|A bulk order of Louisiana crawfish. Photo: nola.agent, Flickr
Louisiana crawfish advocates have finally discovered -- after years of unsuccessfully appealing to economic interests -- that the quickest way to consumers' hearts is actually via their (unsettled) stomachs.
The state legislature this year enacted a law requiring restaurant owners to disclose whether their crawfish is Louisiana-raised. Bill sponsor Fred H. Mills, Jr. -- a pharmacist whose district includes Breaux Bridge, better known to Cajun gourmands as the "Crawfish Capital of the World" -- credits the law's passage to a major tactical shift.
"Everyone was upset that Chinese seafood was being disguised as Louisiana seafood, but the law just never could get any legs to it," Mills says. "The difference this time was we didn't talk about commerce. We talked about public safety."
The campaign against imported crawfish, after the jump.
And Mills didn't just talk. He took to the floor of the Louisiana House with vivid illustrations depicting Chinese crawfish ponds clogged with human waste. "We did get pretty graphic," Mills admits. "You wouldn't believe where this crawfish comes from. It's coming from open sewers. If someone eats that stuff and gets sick or dies, it could cripple our industry."
The Louisiana Department of Agriculture helped take Mills' case straight to the state's eaters with a new promotional campaign, called "Ask Before You Eat," which debuted this summer. Eight bulletin boards scattered across the state put consumers in a watchdog role, prompting them to request Louisiana crawfish when shopping or dining out. Carrie Castille, deputy assistant to the Agriculture Department's commissioner, swears more folks are asking purveyors to reveal their sources.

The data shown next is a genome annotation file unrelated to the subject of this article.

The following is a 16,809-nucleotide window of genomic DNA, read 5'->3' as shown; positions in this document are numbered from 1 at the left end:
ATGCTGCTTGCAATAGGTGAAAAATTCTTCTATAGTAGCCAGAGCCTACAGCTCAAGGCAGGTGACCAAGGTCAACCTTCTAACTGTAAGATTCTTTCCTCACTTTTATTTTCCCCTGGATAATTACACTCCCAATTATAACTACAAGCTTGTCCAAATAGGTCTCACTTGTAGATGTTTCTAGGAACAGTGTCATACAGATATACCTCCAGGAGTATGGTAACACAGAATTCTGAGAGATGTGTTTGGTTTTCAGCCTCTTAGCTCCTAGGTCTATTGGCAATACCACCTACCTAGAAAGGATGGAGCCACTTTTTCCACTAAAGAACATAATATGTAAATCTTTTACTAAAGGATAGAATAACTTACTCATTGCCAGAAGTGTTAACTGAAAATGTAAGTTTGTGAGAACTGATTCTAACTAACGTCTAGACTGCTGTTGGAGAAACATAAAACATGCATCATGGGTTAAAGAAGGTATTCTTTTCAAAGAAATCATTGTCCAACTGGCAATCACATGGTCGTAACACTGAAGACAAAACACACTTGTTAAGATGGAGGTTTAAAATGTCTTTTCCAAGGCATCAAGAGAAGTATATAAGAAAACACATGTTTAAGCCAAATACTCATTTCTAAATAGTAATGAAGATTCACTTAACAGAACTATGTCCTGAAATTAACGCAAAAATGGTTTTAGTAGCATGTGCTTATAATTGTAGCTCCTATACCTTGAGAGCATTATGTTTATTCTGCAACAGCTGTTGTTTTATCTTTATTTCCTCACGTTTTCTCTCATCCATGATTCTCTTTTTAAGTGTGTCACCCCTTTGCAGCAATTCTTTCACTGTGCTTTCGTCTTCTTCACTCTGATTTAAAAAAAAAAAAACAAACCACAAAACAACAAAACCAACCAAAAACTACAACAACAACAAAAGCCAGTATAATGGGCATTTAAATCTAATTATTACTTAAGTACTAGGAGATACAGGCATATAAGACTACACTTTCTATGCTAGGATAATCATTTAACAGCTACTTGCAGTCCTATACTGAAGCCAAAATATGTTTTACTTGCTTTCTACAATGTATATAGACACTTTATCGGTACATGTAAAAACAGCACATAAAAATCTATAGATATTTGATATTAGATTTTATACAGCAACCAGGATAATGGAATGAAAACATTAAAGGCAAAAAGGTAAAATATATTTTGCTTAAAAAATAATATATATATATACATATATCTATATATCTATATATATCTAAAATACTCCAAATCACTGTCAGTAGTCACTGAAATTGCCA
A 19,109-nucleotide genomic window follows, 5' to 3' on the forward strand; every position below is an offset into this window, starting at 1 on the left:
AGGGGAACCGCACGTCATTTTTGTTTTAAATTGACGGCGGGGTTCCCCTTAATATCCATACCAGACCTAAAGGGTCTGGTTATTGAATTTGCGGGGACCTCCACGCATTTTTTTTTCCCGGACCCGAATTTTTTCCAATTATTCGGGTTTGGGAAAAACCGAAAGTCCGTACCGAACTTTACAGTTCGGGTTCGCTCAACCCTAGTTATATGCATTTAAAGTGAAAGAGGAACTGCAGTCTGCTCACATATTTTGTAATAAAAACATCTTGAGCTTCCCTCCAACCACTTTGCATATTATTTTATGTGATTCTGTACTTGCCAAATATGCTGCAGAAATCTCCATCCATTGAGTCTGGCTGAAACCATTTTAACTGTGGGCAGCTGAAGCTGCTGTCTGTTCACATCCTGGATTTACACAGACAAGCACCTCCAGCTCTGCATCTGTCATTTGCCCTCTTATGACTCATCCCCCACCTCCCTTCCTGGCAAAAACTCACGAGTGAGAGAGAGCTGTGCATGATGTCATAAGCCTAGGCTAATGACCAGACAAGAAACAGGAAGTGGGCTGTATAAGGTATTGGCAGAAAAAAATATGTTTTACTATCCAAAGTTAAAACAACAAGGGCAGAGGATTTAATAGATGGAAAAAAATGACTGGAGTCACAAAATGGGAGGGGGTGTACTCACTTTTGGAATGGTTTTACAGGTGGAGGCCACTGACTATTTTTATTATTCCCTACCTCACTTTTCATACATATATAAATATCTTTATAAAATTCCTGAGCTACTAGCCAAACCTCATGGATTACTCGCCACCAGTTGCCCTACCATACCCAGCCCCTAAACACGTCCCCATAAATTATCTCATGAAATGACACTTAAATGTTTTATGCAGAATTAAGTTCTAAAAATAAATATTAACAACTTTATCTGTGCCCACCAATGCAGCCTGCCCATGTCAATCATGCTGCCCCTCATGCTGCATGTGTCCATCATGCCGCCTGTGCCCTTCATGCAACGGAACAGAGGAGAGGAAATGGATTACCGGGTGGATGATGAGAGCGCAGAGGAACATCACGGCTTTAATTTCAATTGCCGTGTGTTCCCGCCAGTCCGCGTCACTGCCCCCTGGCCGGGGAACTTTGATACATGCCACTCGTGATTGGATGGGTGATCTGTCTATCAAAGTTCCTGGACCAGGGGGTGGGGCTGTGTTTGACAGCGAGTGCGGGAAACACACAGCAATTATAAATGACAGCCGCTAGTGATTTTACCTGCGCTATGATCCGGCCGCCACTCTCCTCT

"It's become a food safety concern," Castille says. "People are a lot more aware of where their food comes from."
Unfortunately for local workers, demand for Louisiana crawfish already outstrips supply. Castille says overseas competition and a depleted labor pool have forced the closure of many crawfish processing houses over the past decade, meaning a staggering number of presumably delicious crawfish are habitually left in the field.
According to Mills, it's not just locals who should be concerned about their crawfish. If he has his druthers, the "Ask Before You Eat" program will soon inspire eaters from Connecticut to California to bug their servers for crawfish that was Louisiana-grown. While keeping Louisianans safe is a top priority, further strengthening the state's $385 million edible industry is an awfully nice lagniappe.